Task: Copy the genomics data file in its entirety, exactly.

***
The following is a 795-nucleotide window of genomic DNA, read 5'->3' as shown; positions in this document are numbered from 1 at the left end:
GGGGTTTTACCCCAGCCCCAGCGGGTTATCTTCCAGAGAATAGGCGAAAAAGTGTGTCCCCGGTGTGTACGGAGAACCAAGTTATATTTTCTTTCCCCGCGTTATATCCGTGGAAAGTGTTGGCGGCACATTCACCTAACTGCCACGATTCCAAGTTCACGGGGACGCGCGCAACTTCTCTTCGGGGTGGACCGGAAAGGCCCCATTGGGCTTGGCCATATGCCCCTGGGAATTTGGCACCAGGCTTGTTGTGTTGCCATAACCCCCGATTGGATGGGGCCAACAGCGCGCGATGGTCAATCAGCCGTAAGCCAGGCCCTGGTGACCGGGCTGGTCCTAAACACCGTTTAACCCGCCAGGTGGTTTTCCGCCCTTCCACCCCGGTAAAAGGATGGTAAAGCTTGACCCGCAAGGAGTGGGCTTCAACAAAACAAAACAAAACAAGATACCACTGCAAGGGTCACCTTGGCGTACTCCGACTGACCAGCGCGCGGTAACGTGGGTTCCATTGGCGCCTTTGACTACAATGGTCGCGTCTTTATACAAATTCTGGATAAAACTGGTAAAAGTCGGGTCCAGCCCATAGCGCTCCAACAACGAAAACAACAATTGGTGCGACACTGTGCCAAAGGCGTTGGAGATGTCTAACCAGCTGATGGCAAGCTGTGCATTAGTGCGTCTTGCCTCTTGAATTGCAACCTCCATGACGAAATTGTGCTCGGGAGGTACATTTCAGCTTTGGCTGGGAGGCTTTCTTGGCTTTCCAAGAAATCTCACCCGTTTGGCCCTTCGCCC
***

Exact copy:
The following is a 795-nucleotide window of genomic DNA, read 5'->3' as shown; positions in this document are numbered from 1 at the left end:
GGGGTTTTACCCCAGCCCCAGCGGGTTATCTTCCAGAGAATAGGCGAAAAAGTGTGTCCCCGGTGTGTACGGAGAACCAAGTTATATTTTCTTTCCCCGCGTTATATCCGTGGAAAGTGTTGGCGGCACATTCACCTAACTGCCACGATTCCAAGTTCACGGGGACGCGCGCAACTTCTCTTCGGGGTGGACCGGAAAGGCCCCATTGGGCTTGGCCATATGCCCCTGGGAATTTGGCACCAGGCTTGTTGTGTTGCCATAACCCCCGATTGGATGGGGCCAACAGCGCGCGATGGTCAATCAGCCGTAAGCCAGGCCCTGGTGACCGGGCTGGTCCTAAACACCGTTTAACCCGCCAGGTGGTTTTCCGCCCTTCCACCCCGGTAAAAGGATGGTAAAGCTTGACCCGCAAGGAGTGGGCTTCAACAAAACAAAACAAAACAAGATACCACTGCAAGGGTCACCTTGGCGTACTCCGACTGACCAGCGCGCGGTAACGTGGGTTCCATTGGCGCCTTTGACTACAATGGTCGCGTCTTTATACAAATTCTGGATAAAACTGGTAAAAGTCGGGTCCAGCCCATAGCGCTCCAACAACGAAAACAACAATTGGTGCGACACTGTGCCAAAGGCGTTGGAGATGTCTAACCAGCTGATGGCAAGCTGTGCATTAGTGCGTCTTGCCTCTTGAATTGCAACCTCCATGACGAAATTGTGCTCGGGAGGTACATTTCAGCTTTGGCTGGGAGGCTTTCTTGGCTTTCCAAGAAATCTCACCCGTTTGGCCCTTCGCCC